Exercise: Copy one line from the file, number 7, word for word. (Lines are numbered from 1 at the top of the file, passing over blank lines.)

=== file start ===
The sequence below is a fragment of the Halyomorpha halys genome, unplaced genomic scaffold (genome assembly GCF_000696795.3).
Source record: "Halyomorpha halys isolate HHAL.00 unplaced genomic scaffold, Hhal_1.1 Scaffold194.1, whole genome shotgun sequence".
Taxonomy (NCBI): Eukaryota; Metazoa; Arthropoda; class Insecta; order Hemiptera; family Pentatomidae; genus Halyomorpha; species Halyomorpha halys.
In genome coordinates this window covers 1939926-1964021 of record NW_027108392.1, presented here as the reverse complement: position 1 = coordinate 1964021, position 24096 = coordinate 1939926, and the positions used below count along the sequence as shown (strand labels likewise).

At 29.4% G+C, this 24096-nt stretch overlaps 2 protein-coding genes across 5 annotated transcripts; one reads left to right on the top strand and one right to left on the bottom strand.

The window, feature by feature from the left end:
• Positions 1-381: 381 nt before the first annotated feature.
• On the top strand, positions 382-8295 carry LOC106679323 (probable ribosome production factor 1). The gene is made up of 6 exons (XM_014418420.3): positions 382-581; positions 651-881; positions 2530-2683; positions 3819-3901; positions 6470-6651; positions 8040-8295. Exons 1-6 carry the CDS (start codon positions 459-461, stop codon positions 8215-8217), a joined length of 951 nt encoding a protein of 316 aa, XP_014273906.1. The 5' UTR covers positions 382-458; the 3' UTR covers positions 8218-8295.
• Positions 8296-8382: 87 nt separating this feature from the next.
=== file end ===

• Positions 1-381: 381 nt before the first annotated feature.